Weekly Harvest Newsletter
Agriculture News Briefs - December 16, 2004
sustainable agriculture news and resources gleaned from the
Internet by NCAT staff for the ATTRA - National Sustainable
Agriculture Information Service Web site.
* Purdue Offers Entrepreneurs Web-based Business Planning Tool
* Conservation Easements Help New Mexico Ranchers Prepare for Future
* Marin Farmer Doubles County's Organic Area
* Research Looks at Whole-Farm Approach to Managing Dairy Phosphorus
* New Book Explains Greenhouse Lighting
* Greenhouse Tomato Production Helps Meet Market Needs
* FQPA/Strategic Agricultural Initiative Program Grants, EPA Regions 5 and 10
* RFA for Integrated Pest Management Collaborative Research Support Program
* Oregon Berry Research Funding
* Southeast Regional Fruit & Vegetable Conference
* Meeting the Big Challenges of Small Acreage
* Wisconsin Fresh Fruit & Vegetable Conference
News & Resources
Purdue Offers Entrepreneurs Web-based Business Planning Tool
Purdue's Agricultural Innovation and Commercialization Center is making a new business planning tool for entrepreneurs available online, according to Indiana Ag Connection. The business planner helps entrepreneurs define their businesses step by step, so that they can develop a business plan to take to potential partners or financial backers. The tool also guides a periodic assessment of business progress.
Related ATTRA publication: Agricultural Business Planning
Conservation Easements Help New Mexico Ranchers Prepare for Future
A special series in the Albuquerque Tribune called "Change on the Range" recently looked at some of the pressures that ranchers face, and how they are coming up with innovative solutions to help them stay in business. One segment of the series focuses particularly on conservation easements, and how they can help ensure that families will be able to continue operating ranches despite escalating land values. Conservation easements can help families avoid inheritance tax burdens, and protect land from development. A group of New Mexico ranchers set up their own land trust to manage conservation easements on their property. The Albuquerque
Tribune also carried related recent coverage of one rancher's decision to go organic with his beef operation as a way to keep it viable. Rancher Matt Mitchell found that his decision meant greatly increased marketing and management efforts on his part, but has helped his operation keep going over the past seven years.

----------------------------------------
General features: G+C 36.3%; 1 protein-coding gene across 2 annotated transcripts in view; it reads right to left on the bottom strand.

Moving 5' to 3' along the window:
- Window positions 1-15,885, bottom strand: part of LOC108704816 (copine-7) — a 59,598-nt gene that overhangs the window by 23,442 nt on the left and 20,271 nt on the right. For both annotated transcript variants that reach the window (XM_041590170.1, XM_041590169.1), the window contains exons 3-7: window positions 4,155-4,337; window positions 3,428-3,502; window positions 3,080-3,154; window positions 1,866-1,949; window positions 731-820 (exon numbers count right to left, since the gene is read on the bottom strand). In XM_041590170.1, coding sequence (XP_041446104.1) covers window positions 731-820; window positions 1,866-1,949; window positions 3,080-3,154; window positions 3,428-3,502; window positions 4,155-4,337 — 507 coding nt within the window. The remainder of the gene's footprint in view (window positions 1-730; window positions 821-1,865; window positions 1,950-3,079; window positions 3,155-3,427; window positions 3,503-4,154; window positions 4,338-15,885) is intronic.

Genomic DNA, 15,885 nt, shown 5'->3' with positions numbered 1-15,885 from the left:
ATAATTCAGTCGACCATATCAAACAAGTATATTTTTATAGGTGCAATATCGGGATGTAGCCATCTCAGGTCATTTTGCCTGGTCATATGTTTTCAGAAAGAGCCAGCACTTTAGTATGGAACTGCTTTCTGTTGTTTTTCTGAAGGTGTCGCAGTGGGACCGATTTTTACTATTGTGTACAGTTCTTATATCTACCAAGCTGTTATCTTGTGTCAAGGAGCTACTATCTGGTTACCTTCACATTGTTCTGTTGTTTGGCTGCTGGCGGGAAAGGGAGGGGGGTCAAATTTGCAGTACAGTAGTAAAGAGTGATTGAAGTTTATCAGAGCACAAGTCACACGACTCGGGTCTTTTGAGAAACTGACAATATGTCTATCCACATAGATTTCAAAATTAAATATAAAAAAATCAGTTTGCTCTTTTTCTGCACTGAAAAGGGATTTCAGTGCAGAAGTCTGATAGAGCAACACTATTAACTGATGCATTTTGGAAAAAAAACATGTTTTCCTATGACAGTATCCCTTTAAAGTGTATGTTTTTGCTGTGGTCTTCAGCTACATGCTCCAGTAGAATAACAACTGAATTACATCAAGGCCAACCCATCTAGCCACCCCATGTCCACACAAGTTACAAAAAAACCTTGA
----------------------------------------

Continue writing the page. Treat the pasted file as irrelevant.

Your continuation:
Related ATTRA publication: Conservation Easements
Marin Farmer Doubles County's Organic Area
A grass-fed beef and free-range egg producer in Marin County, California, has just achieved organic certification for 2,083 acres of pasture, more than doubling the amount of certified land in the county. The San Francisco Chronicle reports that third-generation grower David Evans has been selling free-range and natural products through his Marin Sun Farms business since 1999. He has seen soaring demand and received substantial price premiums for his products. With his newly certified pasture, Evans plans to pursue certification for his beef and egg products, as well as certification for additional land he owns. Evans is also involved in promoting awareness of sustainable land management practices through demonstration operations.
Research Looks at Whole-Farm Approach to Managing Dairy Phosphorus
Excess phosphorus has been a problematic pollutant in dairy manure, but
a new research project by Texas Agricultural Experiment Station, Texas
Cooperative Extension and Tarleton State University believes a
whole-farm planning approach may help dairy farmers deal with the
The project will combine several management techniques that have been
used before in part, such as improving phosphorus recycling on farm
through less traditional forage crops, adjusting dairy feed mixtures,
and using soldier fly larvae to recycle manure. Researchers will look
at how several management strategies reinforce one another in the
whole-farm approach, through testing on working dairies.
New Book Explains Greenhouse Lighting
Supplemental greenhouse lighting can be an important aspect of crop production,
according to Michigan State University horticulture researcher Erik Runkle.
Michigan Ag Connection reports that Runkle and Paul Fisher of the University
of New Hampshire co-edited a new book titled "Lighting Up Profits: Understanding
Greenhouse Lighting." Better light management can help a grower add an extra
cycle of plants to production, speed up the flowering of perennials, or help
growers take advantage of higher out-of-season prices. The book outlines the
basics of greenhouse lighting and features case studies, color photographs,
and conversion and summary tables.
Related ATTRA publication: Organic Greenhouse Vegetable Production
Greenhouse Tomato Production Helps Meet Market Needs